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Multiple Antiquities -- Multiple Modernities

Ancient Histories in Nineteenth Century European Cultures

Antiquity, as the term has been understood and used over the centuries by scholars, political and religious figures, and ordinary citizens, is far from a single, monolithic concept. Rather than reflecting a stable, shared understanding about the past and its meaning, the idea of antiquity is instead varying and multiple, taking on different meanings and deployed to different effects depending on the context in which it is being considered. In this volume, historians from a wide range of specialties offer a comparative assessment of the multiple perceptions of antiquity that have shaped modern European cultures and national identities, deploying  a new methodological approach, histoire croisée, which considers these questions in light of the development of cultural diversity across Europe.

611 pages | 5 1/2 x 8 3/8 | © 2011

History: Ancient and Classical History

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Table of Contents


The General Framework
Philhellenism, Cosmopolitanism, Nationalism
      Glenn W. Most
We and the Greeks
      François Hartog
Historiography and Philology
Classical Philology and the Making of Modernity in Germany
      Pierre Judet de La Combe
Philology in Germany: Textual or Cultural Scholarship?
      Michael Werner
Classical Scholarship in Nineteenth-Century Hungary: A Case Study in histoire croisée
      Zsigmond Ritoók
Reshaping the "Classical Tradition" to Question the European Political Order: Polish Case Studies
      Jerzy Axer
From Historia Magistra Vitae to History as Empirical Experimentation of Progress
      Chryssanthi Avlami
National Antiquities in East-Central Europe: Three Variations on a Leading Theme
      Mónika Baár
The Myth of Scythian Origin and the Cult of Attila in the Nineteenth Century
      Gábor Klaniczay
Differentiation in Entanglement: Debates on Antiquity, Ethnogenesis and Identity in Nineteenth-Century Bulgaria
      Diana Mishkova
Relocating Ithaca: Alternative Antiquities in Modern Bulgarian Political Discourse
      Balázs Trencsényi
Archaeology and Historiography
The "Antiquitates" of the Greco-Roman World and Their Effect on Antiquarian Thought in Europe from the Renaissance to the Early Nineteenth Century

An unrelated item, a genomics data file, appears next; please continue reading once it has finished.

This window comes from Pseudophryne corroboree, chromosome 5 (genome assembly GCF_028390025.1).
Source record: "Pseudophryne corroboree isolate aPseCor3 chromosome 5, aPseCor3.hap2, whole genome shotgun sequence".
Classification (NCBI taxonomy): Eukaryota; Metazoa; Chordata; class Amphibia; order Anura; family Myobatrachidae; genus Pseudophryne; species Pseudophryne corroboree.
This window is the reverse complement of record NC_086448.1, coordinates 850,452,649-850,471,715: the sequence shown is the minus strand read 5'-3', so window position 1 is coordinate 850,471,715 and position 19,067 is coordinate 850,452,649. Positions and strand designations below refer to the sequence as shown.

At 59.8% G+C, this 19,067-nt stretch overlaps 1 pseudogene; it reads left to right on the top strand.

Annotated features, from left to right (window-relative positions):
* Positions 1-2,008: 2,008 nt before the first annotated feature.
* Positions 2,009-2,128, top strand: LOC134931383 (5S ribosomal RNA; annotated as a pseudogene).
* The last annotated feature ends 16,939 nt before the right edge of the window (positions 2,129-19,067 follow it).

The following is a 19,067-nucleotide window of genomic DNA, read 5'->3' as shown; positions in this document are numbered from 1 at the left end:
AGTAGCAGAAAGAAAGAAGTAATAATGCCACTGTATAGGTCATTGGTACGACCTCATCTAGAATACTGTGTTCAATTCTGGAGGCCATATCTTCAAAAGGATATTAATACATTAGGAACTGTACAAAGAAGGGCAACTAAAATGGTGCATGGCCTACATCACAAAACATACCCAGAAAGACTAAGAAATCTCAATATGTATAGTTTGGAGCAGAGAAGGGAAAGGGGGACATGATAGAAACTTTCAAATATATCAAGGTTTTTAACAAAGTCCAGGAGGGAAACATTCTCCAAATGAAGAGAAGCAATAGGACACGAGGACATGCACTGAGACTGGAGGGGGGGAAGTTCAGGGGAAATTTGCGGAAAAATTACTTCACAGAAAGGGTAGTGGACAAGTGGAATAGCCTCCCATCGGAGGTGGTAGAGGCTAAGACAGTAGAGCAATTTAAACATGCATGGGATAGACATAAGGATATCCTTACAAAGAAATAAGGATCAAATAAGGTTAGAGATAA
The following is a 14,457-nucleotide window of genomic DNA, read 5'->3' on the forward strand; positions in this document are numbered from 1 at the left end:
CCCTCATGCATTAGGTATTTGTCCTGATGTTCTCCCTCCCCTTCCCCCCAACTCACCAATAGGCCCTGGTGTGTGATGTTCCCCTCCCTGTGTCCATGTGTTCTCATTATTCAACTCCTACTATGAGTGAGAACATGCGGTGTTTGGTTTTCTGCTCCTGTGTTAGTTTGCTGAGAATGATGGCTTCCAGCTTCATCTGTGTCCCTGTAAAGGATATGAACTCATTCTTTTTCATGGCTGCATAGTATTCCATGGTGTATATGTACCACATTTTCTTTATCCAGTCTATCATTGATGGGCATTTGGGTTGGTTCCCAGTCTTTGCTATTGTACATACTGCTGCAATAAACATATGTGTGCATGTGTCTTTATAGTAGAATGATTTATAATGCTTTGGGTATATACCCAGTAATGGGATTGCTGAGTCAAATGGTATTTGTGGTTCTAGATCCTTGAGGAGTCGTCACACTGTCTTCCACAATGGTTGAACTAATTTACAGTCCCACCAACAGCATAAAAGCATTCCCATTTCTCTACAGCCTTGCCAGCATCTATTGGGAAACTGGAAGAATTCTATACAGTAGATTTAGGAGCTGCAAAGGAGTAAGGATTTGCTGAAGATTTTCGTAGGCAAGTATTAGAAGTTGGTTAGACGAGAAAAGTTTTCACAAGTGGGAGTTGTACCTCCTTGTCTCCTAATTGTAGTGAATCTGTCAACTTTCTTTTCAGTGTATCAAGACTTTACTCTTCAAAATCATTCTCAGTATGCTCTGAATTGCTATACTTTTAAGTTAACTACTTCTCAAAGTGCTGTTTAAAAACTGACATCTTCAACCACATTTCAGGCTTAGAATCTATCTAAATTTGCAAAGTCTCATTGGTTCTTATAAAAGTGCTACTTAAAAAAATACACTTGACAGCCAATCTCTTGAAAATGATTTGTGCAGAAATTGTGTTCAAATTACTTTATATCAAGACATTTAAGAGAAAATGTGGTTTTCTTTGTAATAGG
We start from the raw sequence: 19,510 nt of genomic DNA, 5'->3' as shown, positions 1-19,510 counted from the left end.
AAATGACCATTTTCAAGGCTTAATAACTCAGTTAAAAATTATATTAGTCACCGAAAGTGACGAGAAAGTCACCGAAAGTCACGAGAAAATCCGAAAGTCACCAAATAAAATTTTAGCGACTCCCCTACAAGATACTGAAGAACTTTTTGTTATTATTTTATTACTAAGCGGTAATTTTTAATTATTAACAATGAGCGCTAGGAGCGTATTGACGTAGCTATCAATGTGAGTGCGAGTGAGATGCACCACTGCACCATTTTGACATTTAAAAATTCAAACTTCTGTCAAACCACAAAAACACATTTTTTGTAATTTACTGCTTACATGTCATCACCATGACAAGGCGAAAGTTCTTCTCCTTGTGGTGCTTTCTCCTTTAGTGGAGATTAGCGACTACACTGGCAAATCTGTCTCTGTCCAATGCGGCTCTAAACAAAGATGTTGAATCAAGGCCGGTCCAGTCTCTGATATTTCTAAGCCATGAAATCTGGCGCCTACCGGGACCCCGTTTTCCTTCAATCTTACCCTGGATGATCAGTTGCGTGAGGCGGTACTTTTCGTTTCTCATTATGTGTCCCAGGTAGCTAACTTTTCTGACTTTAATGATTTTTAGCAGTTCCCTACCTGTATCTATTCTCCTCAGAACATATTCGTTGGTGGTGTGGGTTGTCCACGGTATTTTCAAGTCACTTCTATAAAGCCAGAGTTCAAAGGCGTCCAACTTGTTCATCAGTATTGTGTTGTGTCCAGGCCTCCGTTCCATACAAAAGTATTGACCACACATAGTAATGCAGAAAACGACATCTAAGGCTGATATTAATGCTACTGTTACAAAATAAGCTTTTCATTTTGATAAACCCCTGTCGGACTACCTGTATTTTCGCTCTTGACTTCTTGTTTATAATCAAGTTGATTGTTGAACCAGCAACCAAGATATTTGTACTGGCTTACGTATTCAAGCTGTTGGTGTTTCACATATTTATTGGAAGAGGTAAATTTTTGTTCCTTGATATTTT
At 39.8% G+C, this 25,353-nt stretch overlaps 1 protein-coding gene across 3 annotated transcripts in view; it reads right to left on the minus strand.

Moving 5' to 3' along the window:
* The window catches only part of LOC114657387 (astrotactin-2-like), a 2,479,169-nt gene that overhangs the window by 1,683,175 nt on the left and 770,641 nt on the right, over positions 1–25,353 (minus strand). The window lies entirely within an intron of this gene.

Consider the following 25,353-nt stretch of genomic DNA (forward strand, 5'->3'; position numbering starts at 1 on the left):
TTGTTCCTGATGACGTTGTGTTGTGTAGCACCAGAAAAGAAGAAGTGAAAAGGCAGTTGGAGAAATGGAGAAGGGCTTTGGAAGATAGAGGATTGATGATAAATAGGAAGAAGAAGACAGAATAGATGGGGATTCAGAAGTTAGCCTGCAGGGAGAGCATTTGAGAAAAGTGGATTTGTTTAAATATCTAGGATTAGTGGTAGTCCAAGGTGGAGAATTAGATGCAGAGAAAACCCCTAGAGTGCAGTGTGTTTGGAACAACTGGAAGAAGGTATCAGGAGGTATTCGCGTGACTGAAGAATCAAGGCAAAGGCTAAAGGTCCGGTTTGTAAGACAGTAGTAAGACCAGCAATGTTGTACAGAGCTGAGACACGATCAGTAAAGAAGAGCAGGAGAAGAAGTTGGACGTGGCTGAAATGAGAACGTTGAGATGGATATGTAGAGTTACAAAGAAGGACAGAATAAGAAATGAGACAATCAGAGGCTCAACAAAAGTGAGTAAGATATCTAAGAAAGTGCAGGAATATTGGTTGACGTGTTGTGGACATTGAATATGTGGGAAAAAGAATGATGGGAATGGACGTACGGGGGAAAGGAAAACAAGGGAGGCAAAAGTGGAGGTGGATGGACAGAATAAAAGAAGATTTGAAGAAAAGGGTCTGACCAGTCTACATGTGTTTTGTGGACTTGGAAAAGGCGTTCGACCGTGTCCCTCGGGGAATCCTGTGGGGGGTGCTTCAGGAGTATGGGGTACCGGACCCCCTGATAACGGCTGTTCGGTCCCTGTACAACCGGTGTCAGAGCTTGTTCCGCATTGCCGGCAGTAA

Alain Schnapp
Contested Origins: French and German Views of a Shared Archaeological Heritage in Lorraine
      Bonnie Effros
From Ruins to Heritage: The Past Perfect and the Idealized Antiquity in North Africa
      Nabila Oulebsir
A Periphery on the Periphery of the Ancient World: The Discovery of Nubia in the Nineteenth Century
      László Török
Disciplinary Identity and Autonomy at the Beginnings of Archaeology in Romania
      Gheorghe Alexandru Niculescu
Entangled Histories in South-East Europe: Memory and Archaeology
      Božidar Slapšak
Entangled Objects, Entangled Scales
Quest for Homer(s) between Philology, Poetry, and Ethnography: Appropriations of Antiquity in the Nineteenth- and Twentieth-Century Balkans
      Svetlana Slapšak
Illyrian Heroes, Roman Emperors and Christian Martyrs: The Construction of a Croatian Archaeology between Rome and Vienna, 1815–1918
      Daniel Baric
The Orient’s Obtuse Antiquity
      Aziz Al-Azmeh
From Republican to Imperial: The Survival and Perception of Antiquity in American Thought
      Tibor Frank
Cultural Appropriation and Social Diffusion of Antiquity
Goethe and Homer
      Hendrik Birus
Karl Ottfried Müller and the "Patriotic" Study of Religion
      Éva Kocziszky
Ex Ossibus Ultor: Virgil, Ezekiel and the Transformation of the Polish National Idea after 1795
      Maciej Janowski
The Myth of Sparta in Juliusz Slowacki and Cyprian Norwid’s Dramas: Romantic Reinterpretation of Greek Heritage—the Polish Variant
      Maria Kalinowska
Classical Philology in Hungary in the Second Half of the Nineteenth Century and the Reception of Classical Greek Theater
      György Karsai
Classical Rhetoric between Public Education and the Education of the Public in Nineteenth-Century Hungary
      Ottó Gecser


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